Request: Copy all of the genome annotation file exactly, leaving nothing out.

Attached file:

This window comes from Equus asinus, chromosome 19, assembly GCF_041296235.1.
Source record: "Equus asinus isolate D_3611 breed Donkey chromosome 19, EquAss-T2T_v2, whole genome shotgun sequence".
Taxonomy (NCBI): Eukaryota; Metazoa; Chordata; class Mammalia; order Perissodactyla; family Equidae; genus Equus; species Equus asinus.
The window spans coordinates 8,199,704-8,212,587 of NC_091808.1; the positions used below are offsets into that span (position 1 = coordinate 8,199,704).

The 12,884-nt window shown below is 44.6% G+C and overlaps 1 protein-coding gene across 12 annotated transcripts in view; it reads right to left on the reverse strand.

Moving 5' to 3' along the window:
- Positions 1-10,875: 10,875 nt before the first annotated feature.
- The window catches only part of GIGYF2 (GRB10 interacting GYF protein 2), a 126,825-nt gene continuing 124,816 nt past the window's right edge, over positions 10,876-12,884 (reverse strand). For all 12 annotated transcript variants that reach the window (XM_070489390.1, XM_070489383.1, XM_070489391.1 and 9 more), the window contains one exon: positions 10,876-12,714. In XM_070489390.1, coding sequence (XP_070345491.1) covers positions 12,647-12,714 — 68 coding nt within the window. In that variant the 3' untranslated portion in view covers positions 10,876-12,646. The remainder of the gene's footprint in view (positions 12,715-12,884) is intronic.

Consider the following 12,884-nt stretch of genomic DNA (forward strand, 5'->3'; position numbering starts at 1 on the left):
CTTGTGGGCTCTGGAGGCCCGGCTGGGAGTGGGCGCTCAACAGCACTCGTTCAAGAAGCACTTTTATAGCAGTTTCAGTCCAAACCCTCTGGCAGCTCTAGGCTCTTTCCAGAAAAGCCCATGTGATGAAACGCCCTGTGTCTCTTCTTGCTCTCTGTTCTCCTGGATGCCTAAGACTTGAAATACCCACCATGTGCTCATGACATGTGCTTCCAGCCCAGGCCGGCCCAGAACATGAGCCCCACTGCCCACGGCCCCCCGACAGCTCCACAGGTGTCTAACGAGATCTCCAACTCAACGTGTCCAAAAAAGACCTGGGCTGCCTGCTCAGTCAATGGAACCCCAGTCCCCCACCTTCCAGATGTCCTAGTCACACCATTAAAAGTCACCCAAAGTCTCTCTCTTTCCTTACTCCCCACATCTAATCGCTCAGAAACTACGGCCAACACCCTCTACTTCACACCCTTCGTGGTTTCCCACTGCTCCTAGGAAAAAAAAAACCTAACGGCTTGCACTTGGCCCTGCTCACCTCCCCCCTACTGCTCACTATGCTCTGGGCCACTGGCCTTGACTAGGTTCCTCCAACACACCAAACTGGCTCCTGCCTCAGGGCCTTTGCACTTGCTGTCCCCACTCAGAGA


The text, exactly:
This window comes from Equus asinus, chromosome 19, assembly GCF_041296235.1.
Source record: "Equus asinus isolate D_3611 breed Donkey chromosome 19, EquAss-T2T_v2, whole genome shotgun sequence".
Taxonomy (NCBI): Eukaryota; Metazoa; Chordata; class Mammalia; order Perissodactyla; family Equidae; genus Equus; species Equus asinus.
The window spans coordinates 8,199,704-8,212,587 of NC_091808.1; the positions used below are offsets into that span (position 1 = coordinate 8,199,704).

The 12,884-nt window shown below is 44.6% G+C and overlaps 1 protein-coding gene across 12 annotated transcripts in view; it reads right to left on the reverse strand.

Moving 5' to 3' along the window:
- Positions 1-10,875: 10,875 nt before the first annotated feature.
- The window catches only part of GIGYF2 (GRB10 interacting GYF protein 2), a 126,825-nt gene continuing 124,816 nt past the window's right edge, over positions 10,876-12,884 (reverse strand). For all 12 annotated transcript variants that reach the window (XM_070489390.1, XM_070489383.1, XM_070489391.1 and 9 more), the window contains one exon: positions 10,876-12,714. In XM_070489390.1, coding sequence (XP_070345491.1) covers positions 12,647-12,714 — 68 coding nt within the window. In that variant the 3' untranslated portion in view covers positions 10,876-12,646. The remainder of the gene's footprint in view (positions 12,715-12,884) is intronic.

Consider the following 12,884-nt stretch of genomic DNA (forward strand, 5'->3'; position numbering starts at 1 on the left):
CTTGTGGGCTCTGGAGGCCCGGCTGGGAGTGGGCGCTCAACAGCACTCGTTCAAGAAGCACTTTTATAGCAGTTTCAGTCCAAACCCTCTGGCAGCTCTAGGCTCTTTCCAGAAAAGCCCATGTGATGAAACGCCCTGTGTCTCTTCTTGCTCTCTGTTCTCCTGGATGCCTAAGACTTGAAATACCCACCATGTGCTCATGACATGTGCTTCCAGCCCAGGCCGGCCCAGAACATGAGCCCCACTGCCCACGGCCCCCCGACAGCTCCACAGGTGTCTAACGAGATCTCCAACTCAACGTGTCCAAAAAAGACCTGGGCTGCCTGCTCAGTCAATGGAACCCCAGTCCCCCACCTTCCAGATGTCCTAGTCACACCATTAAAAGTCACCCAAAGTCTCTCTCTTTCCTTACTCCCCACATCTAATCGCTCAGAAACTACGGCCAACACCCTCTACTTCACACCCTTCGTGGTTTCCCACTGCTCCTAGGAAAAAAAAAACCTAACGGCTTGCACTTGGCCCTGCTCACCTCCCCCCTACTGCTCACTATGCTCTGGGCCACTGGCCTTGACTAGGTTCCTCCAACACACCAAACTGGCTCCTGCCTCAGGGCCTTTGCACTTGCTGTCCCCACTCAGAGA